Wednesday, May 17, 2006

Economists write to the president regarding immigrants

My take on the immigration question is shaped by thirty years as a manager in the food business. I understand from experience the connection between wages and prices, and how a lack of available staff diminishes what passes for service these days. The public, always looking for value, demands champagne service at beer prices. The only way keep moving the bar up is to employ an ever-changing, ever-improving, willing and able staff that can meet those expectations. The population of people for whom good service is a long-term career is very small. Long-term service people are few and far between. Our kids ain't gonna do it any more. They are too busy playing with their toys and talking endlessly with one another on cell phones. Adult immigrants are the best (and already available) alternative. That word adult is important.

Here is a letter by Alex Tabarrok, who with Tyler Cowen blogs at Marginal Revolution. These men are among the best practicioners of the dismal science working today. Here is a fairly dispassionate look at the immigration issue from the standpoint of economics. I like what it says very much.

Dear President George W. Bush and All Members of Congress:

People from around the world are drawn to America for its promise of freedom and opportunity. That promise has been fulfilled for the tens of millions of immigrants who came here in the twentieth century.

Throughout our history as an immigrant nation, those who are already here worry about the impact of newcomers. Yet, over time, immigrants have become part of a richer America, richer both economically and culturally. The current debate over immigration is a healthy part of a democratic society, but as economists and other social scientists we are concerned that some of the fundamental economics of immigration are too often obscured by misguided commentary.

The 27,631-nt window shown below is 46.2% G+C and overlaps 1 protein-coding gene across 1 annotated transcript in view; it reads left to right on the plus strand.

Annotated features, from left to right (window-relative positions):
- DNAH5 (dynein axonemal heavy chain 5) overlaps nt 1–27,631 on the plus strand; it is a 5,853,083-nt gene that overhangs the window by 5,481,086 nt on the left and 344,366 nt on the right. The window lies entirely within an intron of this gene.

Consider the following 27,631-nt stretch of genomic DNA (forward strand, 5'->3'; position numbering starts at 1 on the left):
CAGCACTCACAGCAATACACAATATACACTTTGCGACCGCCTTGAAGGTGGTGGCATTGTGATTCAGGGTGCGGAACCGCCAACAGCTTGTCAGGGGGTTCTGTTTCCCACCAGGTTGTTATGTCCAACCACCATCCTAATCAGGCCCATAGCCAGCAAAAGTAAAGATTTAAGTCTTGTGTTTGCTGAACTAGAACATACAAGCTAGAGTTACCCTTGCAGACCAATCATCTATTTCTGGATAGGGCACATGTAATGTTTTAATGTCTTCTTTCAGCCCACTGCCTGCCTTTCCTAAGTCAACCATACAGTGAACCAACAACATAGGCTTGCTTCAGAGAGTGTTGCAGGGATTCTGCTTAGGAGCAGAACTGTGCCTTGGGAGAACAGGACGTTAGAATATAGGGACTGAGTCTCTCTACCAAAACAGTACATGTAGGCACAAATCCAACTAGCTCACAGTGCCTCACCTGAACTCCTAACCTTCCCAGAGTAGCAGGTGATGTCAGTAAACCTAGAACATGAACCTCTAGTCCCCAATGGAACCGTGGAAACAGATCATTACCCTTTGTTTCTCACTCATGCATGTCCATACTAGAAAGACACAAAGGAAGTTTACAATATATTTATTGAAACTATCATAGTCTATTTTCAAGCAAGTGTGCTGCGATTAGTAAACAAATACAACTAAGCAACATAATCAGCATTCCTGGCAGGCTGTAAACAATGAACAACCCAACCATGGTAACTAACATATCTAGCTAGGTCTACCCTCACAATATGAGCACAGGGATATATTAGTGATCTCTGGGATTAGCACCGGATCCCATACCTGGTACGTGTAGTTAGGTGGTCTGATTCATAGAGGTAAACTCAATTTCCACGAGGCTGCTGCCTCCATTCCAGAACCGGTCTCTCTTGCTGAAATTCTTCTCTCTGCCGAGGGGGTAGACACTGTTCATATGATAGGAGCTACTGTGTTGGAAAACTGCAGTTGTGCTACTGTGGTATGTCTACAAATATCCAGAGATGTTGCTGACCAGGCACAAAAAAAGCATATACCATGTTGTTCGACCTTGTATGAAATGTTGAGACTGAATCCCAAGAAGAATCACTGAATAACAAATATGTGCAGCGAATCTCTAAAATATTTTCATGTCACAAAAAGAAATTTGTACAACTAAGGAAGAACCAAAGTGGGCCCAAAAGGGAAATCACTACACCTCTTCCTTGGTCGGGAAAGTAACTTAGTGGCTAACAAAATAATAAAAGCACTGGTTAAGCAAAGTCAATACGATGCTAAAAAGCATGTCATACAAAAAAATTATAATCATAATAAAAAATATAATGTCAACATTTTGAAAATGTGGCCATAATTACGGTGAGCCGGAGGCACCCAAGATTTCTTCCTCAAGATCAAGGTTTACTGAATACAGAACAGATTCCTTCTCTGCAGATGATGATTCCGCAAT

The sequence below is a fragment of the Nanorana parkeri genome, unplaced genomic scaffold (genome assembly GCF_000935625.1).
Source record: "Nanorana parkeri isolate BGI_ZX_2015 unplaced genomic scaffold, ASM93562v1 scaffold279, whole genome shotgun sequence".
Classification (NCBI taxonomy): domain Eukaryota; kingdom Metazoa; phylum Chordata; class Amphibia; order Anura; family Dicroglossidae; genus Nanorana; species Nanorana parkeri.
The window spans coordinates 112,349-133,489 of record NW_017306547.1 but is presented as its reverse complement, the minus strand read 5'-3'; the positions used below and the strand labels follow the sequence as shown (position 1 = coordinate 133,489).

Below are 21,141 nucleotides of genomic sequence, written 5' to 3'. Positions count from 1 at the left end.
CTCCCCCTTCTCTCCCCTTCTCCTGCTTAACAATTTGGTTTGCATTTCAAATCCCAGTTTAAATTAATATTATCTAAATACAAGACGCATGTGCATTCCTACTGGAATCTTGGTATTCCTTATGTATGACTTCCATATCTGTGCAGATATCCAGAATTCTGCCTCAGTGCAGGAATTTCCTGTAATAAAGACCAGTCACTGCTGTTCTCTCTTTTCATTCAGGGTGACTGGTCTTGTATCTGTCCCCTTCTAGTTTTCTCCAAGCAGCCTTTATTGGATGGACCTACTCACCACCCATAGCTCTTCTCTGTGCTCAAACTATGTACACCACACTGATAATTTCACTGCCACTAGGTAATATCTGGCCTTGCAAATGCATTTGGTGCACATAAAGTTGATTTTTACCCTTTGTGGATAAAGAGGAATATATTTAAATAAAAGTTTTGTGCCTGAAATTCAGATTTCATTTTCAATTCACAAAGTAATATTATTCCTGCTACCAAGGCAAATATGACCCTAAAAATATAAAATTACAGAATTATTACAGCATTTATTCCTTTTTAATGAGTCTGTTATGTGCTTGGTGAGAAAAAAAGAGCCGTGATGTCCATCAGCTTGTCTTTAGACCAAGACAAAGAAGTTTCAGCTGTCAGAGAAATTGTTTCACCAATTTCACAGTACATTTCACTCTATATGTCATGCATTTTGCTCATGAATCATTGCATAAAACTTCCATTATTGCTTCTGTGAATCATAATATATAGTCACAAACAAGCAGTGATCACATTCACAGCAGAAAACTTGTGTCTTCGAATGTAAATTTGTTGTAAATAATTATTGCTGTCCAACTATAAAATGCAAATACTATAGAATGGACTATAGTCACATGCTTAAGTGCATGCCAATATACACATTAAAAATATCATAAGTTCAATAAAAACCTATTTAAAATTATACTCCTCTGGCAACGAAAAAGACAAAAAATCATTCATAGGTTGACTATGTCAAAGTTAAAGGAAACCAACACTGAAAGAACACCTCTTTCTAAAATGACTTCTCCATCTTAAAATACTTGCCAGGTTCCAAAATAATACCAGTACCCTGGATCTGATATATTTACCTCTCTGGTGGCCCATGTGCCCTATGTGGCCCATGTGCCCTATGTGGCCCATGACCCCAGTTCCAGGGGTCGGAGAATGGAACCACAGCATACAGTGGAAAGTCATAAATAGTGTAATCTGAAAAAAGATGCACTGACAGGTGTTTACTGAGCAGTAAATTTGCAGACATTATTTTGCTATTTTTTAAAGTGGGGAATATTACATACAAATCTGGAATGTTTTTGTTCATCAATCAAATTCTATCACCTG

Overall, immigration has been a net gain for existing American citizens, though a modest one in proportion to the size of our 13 trillion-dollar economy.

Immigrants do not take American jobs. The American economy can create as many jobs as there are workers willing to work so long as labor markets remain free, flexible and open to all workers on an equal basis.

Immigration in recent decades of low-skilled workers may have lowered the wages of domestic low-skilled workers, but the effect is likely to be small, with estimates of wage reductions for high-school dropouts ranging from eight percent to as little as zero percent.

While a small percentage of native-born Americans may be harmed by immigration, vastly more Americans benefit from the contributions that immigrants make to our economy, including lower consumer prices. As with trade in goods and services, the gains from immigration outweigh the losses. The effect of all immigration on low-skilled workers is very likely positive as many immigrants bring skills, capital and entrepreneurship to the American economy.

Legitimate concerns about the impact of immigration on the poorest Americans should not be addressed by penalizing even poorer immigrants. Instead, we should promote policies, such as improving our education system that enables Americans to be more productive with high-wage skills.

We must not forget that the gains to immigrants from coming to the United States are immense. Immigration is the greatest anti-poverty program ever devised. The American dream is a reality for many immigrants who not only increase their own living standards but who also send billions of dollars of their money back to their families in their home countries—a form of truly effective foreign aid..

America is a generous and open country and these qualities make America a beacon to the world. We should not let exaggerated fears dim that beacon.

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If you didn't get it the first time, then read it again.
And keep reading it until it sinks in.
The economic arguments against deporting people are far, far more compelling than any legal arguments in favor of doing so. There is an old saying among lawyers that if your client is innocent, you should argue the facts. But if your client is guilty, then argue the law. In this case, the facts carry more weight than the law.

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